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A.D, 1221 (5 Hen. III). Eleven years later, viz. in 1221, we find Odo de Barri, who must have succeeded to the principal estates, for he is named with Kathel, King of Connaught; O., King of Keneleon; Dermot Macarthi, and other chief men in Ireland, as recipient of a letter (similar to one addressed to Thomas Fitz-Anthony), in which the King (Henry III) complains that since the death of King John (his father), he has received nothing whatever from the demesne-lands, rents of assize, or escheats of Ireland. (Westminster, July 17; Close Roll, 5 Hen. III, p. 1, m. 6, dorso.)

A.D. 1229 (14 Hen. III). Philip de Barri; mandate to the Justiciary of Ireland that the following knights, whom the King commanded to come with horses and arms, for his passage across the sea, remain in Ireland during the Justiciary's absence. (Close Roll, 14 Hen. III, p. 1, m. 15, dorso.)

A.D. 1235 (19 Hen. III). Odo de Barri; ostensibly the above. The King writes to Hugh de Lacy, Earl of Ulster, and others (among whom are Odo de Barri and David de Barri), thanking them for their services, and for remaining faithful to him while others recede from their fealty, etc. (Close, 19 Hen. III, p 2, m. 1.)

A.D. 1237 (21 Hen. III). Robert de Barri, according to some, founded and endowed the Augustinian Abbey of Ballybeg, near Buttevant, dedicating it to St. Thomas. Nevertheless, other testimony assigns its foundation to his grandfather, Philip, in 1229.

A.D. 1237 (21 Henry III). Philip de Barri is by the same authority said to have founded a priory for Dominicans on a site in Cork, now called Crosses Green. He is also said to have erected Ballybeg Abbey, the foundation of which is also attributed to Philip de Barri, the great-grandfather of the Lord Justice of Ireland in 1267.

A.D. 1234 (18 Hen. III), David de Barri had a grant of a market at Buttevant. Was killed 1262.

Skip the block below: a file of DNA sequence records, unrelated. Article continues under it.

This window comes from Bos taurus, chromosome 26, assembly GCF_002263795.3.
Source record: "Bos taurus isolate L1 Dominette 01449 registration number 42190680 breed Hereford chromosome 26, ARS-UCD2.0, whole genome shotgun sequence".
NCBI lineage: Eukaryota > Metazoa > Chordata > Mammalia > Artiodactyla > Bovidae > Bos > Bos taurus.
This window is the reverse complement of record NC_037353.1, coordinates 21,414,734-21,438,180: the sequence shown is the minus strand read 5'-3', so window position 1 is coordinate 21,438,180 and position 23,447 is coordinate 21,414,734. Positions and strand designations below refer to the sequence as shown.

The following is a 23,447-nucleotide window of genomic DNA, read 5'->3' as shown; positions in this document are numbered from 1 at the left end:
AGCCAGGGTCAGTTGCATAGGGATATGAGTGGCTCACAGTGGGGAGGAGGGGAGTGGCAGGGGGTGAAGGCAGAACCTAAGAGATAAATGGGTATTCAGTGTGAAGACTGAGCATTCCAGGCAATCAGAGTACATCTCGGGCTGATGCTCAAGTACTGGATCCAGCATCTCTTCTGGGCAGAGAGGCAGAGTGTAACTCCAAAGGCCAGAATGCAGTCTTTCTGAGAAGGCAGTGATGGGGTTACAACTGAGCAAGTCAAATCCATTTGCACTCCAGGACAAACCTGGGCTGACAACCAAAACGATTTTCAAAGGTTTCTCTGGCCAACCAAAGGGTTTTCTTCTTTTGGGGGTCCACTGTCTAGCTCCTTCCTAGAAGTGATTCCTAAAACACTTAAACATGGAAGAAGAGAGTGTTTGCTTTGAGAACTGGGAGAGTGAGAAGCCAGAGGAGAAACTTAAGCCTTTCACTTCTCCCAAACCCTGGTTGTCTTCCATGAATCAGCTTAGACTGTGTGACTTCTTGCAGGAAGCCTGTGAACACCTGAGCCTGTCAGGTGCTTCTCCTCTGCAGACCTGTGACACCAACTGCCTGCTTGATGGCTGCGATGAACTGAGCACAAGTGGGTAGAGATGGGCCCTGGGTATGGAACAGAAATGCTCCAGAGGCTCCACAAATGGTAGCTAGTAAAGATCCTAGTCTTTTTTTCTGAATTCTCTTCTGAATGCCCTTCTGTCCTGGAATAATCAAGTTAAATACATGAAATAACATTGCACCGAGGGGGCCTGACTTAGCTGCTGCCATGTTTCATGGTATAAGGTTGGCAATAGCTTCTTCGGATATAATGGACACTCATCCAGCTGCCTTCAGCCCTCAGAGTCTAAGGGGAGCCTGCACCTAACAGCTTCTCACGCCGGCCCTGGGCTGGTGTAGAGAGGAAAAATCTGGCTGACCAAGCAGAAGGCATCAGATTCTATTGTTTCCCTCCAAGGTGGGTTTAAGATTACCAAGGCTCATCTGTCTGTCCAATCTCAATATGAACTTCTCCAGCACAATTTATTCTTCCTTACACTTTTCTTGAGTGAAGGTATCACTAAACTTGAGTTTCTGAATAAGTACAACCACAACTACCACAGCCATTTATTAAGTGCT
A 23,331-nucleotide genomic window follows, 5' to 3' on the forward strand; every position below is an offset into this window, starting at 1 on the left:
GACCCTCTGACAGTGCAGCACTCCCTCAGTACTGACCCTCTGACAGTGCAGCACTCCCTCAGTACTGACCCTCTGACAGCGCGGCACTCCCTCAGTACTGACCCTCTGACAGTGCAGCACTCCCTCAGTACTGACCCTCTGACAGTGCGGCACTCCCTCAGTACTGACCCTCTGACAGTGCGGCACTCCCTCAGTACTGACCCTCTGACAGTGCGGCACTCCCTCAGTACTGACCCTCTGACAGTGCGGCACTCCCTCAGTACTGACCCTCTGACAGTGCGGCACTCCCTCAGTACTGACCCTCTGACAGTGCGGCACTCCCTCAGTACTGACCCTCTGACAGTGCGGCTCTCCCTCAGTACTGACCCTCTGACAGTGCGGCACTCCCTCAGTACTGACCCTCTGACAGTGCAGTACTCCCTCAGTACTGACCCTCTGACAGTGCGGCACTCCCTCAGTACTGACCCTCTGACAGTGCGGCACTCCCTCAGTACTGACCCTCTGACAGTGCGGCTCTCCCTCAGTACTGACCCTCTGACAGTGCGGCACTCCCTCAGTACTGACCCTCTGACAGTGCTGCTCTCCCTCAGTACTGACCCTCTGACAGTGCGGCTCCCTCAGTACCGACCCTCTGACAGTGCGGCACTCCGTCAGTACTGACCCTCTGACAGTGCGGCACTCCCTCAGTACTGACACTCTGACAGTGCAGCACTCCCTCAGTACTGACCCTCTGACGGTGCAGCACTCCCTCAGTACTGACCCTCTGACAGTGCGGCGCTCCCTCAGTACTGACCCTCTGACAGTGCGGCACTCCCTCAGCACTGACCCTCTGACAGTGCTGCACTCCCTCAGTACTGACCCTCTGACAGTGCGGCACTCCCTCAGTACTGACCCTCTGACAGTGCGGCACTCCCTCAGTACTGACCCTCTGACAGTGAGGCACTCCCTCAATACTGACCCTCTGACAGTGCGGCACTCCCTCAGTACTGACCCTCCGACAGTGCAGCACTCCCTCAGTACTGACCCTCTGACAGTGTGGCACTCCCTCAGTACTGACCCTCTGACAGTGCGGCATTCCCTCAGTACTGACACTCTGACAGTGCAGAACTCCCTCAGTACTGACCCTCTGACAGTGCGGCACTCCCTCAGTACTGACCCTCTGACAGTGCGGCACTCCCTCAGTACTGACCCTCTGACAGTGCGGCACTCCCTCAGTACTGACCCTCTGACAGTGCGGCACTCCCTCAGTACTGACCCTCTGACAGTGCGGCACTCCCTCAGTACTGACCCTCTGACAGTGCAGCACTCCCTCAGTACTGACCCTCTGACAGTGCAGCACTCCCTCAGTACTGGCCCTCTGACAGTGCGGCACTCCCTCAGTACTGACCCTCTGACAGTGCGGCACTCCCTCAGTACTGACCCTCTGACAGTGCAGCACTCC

A.D. 1237 (21 Hen. III), Philip de Barri; the same, probably, with the foregoing, and brother of David. Mandate to Maurice Fitz-Gerald, Justiciary of Ireland, to cause Philip de Barri to be brought under judgment of the Exchequer for debts from him, by summons of that Court. (Woodstock; Close Roll, 21 Hen. III, nı. 7.)

A.D. 1245 (29 Hen. III). Walter de Barri was a juror on inquisition taken by command of the King to the justiciary of Ireland, as to what lands Donatus, Bishop of Killaloe, had been deprived of; or as to whether the lands of Roscrea ought to

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belong to the bishopric of Killaloe; by whom they were alienated; and what worth. This inquisition was taken at Roscrea on Wednesday next after the Feast of St. Peter and St. Paul. (Inq. 29, Hen. III, No. 43.)

A.D. 1251-2 (36 Henry III). Philip de Barri, probably the above brother of David. By Inq. p. m. taken on Gerard de Prendegast, it was found that Philip de Barri held of him, in Balacha, one carrucate for one pound of pepper. (Inq. p. m., 36 Hen. III, No. 61.)

A.D. 1234, 1257, 1267, 1273 (18 Hen. III, 2 Ed. I). David de Barri, Lord Justice of Ireland in 1267, seems to have been one of the most powerful and remarkable of the family, and by the services he rendered to the English Crown1 increased its stability in Ireland; the thorough subjection to which he brought the MacCarthys, Kings of Cork, being, perhaps, among the most conspicuous. He was grandson of Robert, and great-grandson to Philip de Barri, the presumed founder of Ballybeg Abbey, to which he became a principal benefactor. According to the Annals of the Four Masters he founded, in 1251, the Abbey of Buttevant (Kilnamullagh), which thenceforth became the burying place of the Barry family. On the inquisition taken after the death of Gerard de Prendegast, in 1251, it was found that the same held of David de Barry, in capite, fourteen fees, four carrucates, and sixteen acres, by the service of two knights. It was also found that he held half a cantred in Corkoyhe of David de Barri, by the service of one knight. (Inq. p. m., 36 Hen. III, No. 6.) He was constituted Lord Justice of Ireland in 1267. He, or, as is said, his father David had already, in 1234, obtained a grant in fee of a weekly market on Saturday, at his manor of Buttevant, and of a week's fair there, on the Vigil and Feast of St. Luke the Evangelist and the following days (17-24 Oct.). He had a further grant of a weekly market on Friday, at his manor of Karetto Thell'; witnesses to which were Edmund Archbishop of Canterbury and others. (Marlborough; Exchequer, Q. R. Miscellanea, 200 m. 5; Sweetman.) About 1272, or shortly after, we find David de Barri named in a conveyance as surety for Maurice Fitz-Maurice, when the same was summoned to warrant to Thomas de Clare the town of Youghal. (Esc., 20 Edw. I, No. 117, m. 2.) He was living in 1273, having obtained in that year free warren in all his lands.


A.D. 1273 (2 Edw. I). William de Barri granted to the poor of Buttevant the whole of the Church of Cathirduggan.2 A.D. 1300 (28 Edw. I). Matilda de Barri, named as wife of

1 Hanmer's Chronicle.

2 Mon. Hib.

Maurice Fitz-John in inquisition of that date taken on Thomas Fitz-Maurice. (Roberts' Cal. Gen.)